BANGKOK – Expectations that the U.S. Federal Reserve will start to phase out its monetary stimulus had a mostly negative impact on global stock markets Friday.
A fall in weekly U.S. jobless claims to a near six-year low reinforced views that the economy is strong enough to withstand less extraordinary support from the Fed. The Labor Department reported Thursday that weekly claims slid 15,000 last week to 320,000, the lowest level since October 2007.
Analysts said the sharp fall makes it more likely that the Fed will scale back its $85 billion-a-month purchases of government bonds in September. The purchases have helped lower interest rates to spur borrowing and economic growth after the global financial crisis of 2008 sparked a recession.
The stimulus program has been a boon to stocks, into which investors have plowed money in search of investment returns that outpace bonds. Traders have come to view a withdrawal of the Fed program as a negative for stocks even in the face of evidence that the U.S. economy is improving.
In early European trading, Britain’s FTSE 100 fell 0.1 per cent to 6,479.65. Germany’s DAX dropped 0.3 per cent to 8,353.71 and France’s CAC-40 lost 0.1 per cent to 4,087.56.
Wall Street, though, appeared set to reverse some of Thursday’s losses. Dow Jones industrial futures were up marginally to 15,080. S&P 500 futures advanced 0.2 per cent to 1,658.40.
Asian stock markets sustained moderate losses. Japan’s Nikkei 225 index fell 0.8 per cent to close at 13,650.11. Australia’s S&P/ASX 200 lost 0.8 per cent to 5,113.90. Benchmarks in the Philippines, Indonesia and India also fell.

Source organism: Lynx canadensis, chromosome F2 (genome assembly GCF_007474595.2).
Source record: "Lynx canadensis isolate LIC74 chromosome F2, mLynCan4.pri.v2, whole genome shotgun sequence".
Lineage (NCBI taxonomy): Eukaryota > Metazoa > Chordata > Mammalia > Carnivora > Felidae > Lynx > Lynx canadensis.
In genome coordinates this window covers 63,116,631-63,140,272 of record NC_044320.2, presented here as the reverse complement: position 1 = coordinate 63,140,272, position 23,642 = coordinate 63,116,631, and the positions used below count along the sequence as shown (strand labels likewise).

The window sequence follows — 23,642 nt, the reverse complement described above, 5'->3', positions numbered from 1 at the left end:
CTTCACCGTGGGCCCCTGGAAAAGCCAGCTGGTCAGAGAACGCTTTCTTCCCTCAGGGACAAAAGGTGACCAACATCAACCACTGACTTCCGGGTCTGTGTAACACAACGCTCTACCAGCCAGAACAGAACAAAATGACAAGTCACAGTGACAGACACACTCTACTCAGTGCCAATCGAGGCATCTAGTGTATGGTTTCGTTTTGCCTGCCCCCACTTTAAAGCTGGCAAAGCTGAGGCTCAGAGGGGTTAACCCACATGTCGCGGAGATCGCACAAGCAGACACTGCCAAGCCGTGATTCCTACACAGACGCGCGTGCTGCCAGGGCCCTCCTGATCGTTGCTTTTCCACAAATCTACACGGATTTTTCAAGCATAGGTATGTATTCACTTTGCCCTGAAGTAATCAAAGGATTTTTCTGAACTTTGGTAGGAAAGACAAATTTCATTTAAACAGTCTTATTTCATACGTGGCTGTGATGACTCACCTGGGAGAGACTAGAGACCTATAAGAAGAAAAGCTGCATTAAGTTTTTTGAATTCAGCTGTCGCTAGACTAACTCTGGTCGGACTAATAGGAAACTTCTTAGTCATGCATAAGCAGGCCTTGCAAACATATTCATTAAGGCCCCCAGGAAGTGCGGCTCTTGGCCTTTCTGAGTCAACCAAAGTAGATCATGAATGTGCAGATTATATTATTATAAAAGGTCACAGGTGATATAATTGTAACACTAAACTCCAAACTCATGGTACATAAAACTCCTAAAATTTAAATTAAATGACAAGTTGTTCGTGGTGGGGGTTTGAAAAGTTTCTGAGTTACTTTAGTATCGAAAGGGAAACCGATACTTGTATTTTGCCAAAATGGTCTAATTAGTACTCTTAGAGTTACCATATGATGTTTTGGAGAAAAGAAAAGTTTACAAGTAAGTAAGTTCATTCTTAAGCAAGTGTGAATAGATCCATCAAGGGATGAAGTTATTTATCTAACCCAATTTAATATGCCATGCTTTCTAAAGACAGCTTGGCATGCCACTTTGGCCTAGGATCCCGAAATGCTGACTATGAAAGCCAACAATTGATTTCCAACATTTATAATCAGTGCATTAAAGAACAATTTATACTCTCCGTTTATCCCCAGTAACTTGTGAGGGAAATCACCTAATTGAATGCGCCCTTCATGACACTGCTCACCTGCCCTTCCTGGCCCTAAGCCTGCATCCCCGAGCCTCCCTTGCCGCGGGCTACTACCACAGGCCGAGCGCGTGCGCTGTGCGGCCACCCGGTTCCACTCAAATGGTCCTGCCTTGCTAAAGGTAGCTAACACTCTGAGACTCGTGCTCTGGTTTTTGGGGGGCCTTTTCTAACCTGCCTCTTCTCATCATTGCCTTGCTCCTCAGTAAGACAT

Hong Kong’s Hang Seng shed 0.1 per cent to 22,517.81. South Korea’s Kospi declined 0.2 per cent to 1,920.11.
Mainland Chinese share prices briefly surged in a trading frenzy blamed on one brokerage’s mistaken computerized buying orders.
Volume on the Shanghai Stock Exchange soared to 54 per cent above Thursday’s level, with 1.5 billion shares changing hands. The main market index jumped 6.5 per cent before ending the day down 0.6 per cent.
A brokerage, Everbright Securities, said in a statement it suffered an unspecified problem with a computerized trading system. Everbright’s computers sent 7 billion “wrong instructions” to purchase shares, according to the state-run China News Service.
Everbright asked to have its trades cancelled, CNS said. The exchange, however, said on its website that transactions already closed would be cleared normally.
Negative corporate news out of the U.S. also led to frayed nerves. Wal-Mart, the world’s largest retailer, cut its profit and revenue forecasts for 2013. It also reported second-quarter results that missed Wall Street’s estimates.
Cisco Systems announced plans to cut 5 per cent of its workforce, roughly 4,000 employees, as sales slow. Cisco’s announcement led to selling in other technology stocks because the company is regarded as a bellwether for the industry.
Benchmark oil for September delivery was down 19 cents to $107.15 per barrel in electronic trading on the New York Mercantile Exchange. The contract fell 48 cents to $107.33 late Thursday in New York.
In currencies, the euro fell to $1.3332 from $1.3349 late Thursday. The dollar rose to 97.50 yen from 97.07 yen.
AP Business Writer Joe McDonald contributed from Beijing.